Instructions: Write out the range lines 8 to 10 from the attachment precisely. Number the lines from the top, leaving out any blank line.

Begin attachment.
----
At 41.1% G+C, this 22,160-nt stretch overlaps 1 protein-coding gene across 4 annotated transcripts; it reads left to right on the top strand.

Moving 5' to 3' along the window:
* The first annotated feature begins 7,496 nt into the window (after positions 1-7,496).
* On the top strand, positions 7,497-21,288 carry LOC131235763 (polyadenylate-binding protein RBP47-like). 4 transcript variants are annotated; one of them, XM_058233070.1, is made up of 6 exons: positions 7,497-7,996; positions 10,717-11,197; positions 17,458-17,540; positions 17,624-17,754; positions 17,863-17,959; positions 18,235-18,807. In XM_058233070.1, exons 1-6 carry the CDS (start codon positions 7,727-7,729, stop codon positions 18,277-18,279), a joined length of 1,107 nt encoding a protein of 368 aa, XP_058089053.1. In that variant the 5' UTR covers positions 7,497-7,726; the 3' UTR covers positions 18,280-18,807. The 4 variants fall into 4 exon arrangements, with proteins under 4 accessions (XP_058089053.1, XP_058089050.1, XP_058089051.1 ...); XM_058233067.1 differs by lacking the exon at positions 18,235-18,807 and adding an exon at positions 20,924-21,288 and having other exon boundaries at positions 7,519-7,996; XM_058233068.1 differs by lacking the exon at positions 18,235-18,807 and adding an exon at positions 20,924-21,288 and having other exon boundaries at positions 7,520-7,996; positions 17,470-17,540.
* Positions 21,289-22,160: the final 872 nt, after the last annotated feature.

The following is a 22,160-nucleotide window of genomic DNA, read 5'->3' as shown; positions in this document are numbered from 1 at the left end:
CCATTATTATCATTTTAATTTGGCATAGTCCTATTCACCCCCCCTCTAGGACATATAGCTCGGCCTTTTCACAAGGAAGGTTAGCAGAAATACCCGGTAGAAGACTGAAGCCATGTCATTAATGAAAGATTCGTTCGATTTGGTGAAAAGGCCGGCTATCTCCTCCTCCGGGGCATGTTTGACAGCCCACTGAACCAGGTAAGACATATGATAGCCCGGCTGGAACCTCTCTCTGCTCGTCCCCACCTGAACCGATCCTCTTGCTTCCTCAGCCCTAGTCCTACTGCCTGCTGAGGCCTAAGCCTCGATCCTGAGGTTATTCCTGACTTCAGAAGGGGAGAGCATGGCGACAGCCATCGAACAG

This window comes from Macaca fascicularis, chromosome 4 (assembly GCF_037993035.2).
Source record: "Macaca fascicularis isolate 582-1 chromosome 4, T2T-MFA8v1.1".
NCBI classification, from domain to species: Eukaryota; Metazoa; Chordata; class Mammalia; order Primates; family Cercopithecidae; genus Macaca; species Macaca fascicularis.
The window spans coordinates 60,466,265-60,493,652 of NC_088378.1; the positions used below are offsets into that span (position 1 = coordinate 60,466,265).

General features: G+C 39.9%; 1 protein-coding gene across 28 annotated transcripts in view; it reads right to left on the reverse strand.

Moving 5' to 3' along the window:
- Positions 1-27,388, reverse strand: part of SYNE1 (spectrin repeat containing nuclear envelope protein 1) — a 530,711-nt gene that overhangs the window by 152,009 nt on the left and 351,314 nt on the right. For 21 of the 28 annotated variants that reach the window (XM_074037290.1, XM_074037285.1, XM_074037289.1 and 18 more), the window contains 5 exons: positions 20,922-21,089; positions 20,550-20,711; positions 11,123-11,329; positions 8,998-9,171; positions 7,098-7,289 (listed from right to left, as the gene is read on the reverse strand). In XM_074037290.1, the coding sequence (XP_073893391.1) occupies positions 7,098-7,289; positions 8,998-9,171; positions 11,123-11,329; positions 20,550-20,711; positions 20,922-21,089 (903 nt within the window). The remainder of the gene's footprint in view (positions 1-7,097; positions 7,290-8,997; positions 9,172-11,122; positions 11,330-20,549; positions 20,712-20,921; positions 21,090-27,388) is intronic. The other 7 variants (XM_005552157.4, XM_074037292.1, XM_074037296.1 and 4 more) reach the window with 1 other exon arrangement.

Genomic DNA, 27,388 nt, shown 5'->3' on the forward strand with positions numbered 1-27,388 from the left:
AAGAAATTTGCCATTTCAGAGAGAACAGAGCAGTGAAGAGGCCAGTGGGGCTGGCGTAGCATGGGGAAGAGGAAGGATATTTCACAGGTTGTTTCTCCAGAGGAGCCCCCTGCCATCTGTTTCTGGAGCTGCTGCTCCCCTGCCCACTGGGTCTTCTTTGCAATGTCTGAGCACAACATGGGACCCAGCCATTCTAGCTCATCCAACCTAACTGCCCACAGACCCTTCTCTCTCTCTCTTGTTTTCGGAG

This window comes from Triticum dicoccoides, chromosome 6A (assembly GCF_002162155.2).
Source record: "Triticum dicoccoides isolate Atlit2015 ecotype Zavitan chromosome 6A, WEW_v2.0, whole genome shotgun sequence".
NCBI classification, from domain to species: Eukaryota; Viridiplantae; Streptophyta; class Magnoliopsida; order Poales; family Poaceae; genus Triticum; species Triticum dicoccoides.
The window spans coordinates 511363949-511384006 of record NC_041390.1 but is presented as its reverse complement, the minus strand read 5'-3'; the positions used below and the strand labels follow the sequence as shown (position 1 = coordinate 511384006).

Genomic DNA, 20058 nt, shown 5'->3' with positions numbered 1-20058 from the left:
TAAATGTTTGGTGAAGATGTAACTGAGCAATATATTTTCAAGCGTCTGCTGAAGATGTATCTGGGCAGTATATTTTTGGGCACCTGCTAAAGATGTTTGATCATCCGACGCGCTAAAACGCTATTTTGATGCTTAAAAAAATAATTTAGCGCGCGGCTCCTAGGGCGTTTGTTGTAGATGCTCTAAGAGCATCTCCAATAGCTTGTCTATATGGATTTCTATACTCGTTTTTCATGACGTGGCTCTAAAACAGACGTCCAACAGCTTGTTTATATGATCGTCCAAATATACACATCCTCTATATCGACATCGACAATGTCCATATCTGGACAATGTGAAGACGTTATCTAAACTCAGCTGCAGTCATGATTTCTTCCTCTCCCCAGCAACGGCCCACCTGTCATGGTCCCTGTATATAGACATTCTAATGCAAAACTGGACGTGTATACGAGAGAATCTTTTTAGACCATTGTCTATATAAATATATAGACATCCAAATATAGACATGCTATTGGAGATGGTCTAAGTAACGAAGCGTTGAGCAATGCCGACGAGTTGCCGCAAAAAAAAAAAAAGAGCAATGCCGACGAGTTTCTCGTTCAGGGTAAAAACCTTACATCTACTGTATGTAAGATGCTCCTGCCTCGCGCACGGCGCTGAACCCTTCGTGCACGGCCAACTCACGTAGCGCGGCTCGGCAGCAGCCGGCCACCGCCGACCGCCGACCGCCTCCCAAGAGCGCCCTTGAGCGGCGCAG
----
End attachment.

This window comes from Macaca fascicularis, chromosome 4 (assembly GCF_037993035.2).
Source record: "Macaca fascicularis isolate 582-1 chromosome 4, T2T-MFA8v1.1".
NCBI classification, from domain to species: Eukaryota; Metazoa; Chordata; class Mammalia; order Primates; family Cercopithecidae; genus Macaca; species Macaca fascicularis.